- Agricultural & Biological Engineering
- Agricultural & Consumer Economics
- Agricultural Education
- Animal Sciences
- Crop Sciences
- Food Science & Human Nutrition
- Human Development & Family Studies
- Natural Resources & Environmental Sciences
- Division of Nutritional Sciences
- Agricultural Communications Program
Offices and Services:
"Living to Serve" in Washington, D.C.
As a student enrolled in agricultural education in the College of ACES, I find myself loving the time I spend with students ranging in age from pre-kindergarten to high school. In my time studying agricultural science education, I’ve discovered that my true passion lies in the overlap between agriculture and youth. This summer I am living the dream in Washington, D.C., doing exactly what I love. Each week I spend over 100 hours as a facilitator for the National FFA Organization’s Washington Leadership Conference. The conference challenges students to become engaged citizens and committed, especially to the last line of the FFA Motto, “Living to Serve.”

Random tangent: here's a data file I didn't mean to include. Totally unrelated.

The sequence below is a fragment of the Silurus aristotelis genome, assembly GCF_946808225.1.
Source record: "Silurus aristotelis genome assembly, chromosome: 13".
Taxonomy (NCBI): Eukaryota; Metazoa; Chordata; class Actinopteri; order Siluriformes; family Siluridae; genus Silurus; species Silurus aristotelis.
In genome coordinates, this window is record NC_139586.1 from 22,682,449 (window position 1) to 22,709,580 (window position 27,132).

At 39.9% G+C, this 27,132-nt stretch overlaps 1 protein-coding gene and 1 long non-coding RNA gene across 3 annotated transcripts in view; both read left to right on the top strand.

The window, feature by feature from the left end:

Over five days, students explore citizenship, discover their strengths, passions and purpose, check out the power of ‘we’, take action and serve those in need in the District of Columbia. They do so under the dome of the U.S. Capitol, beneath the shadow of the Washington Monument, and within the watchful eyes of Abraham Lincoln, Martin Luther King, Jr., and Thomas Jefferson. The final day of the week is spent packing over 55,000 meals for the District of Columbia Food Bank. These packaged meals are used the following week at the food bank.
While this conference definitely shifts students’ perceptions and changes lives, it has absolutely changed my life more and proved to me that I am where I need to be. I sit here in D.C., ready for yet another week of 340 students to come through, but I am anxious to get back to the place that made it all possible for me—the University of Illinois. The College of ACES and the agricultural education program have challenged and inspired me to continue to grow as a facilitator and an educator. I know that I wouldn’t be living my dream in our nation’s capital today without the help of the professors and faculty who have invested so much into me. Before long, I’ll find myself in their shoes through student teaching and beginning my career within the confines of agricultural education—helping youth learn, grow, and achieve, much like the educators I look up to have done for me.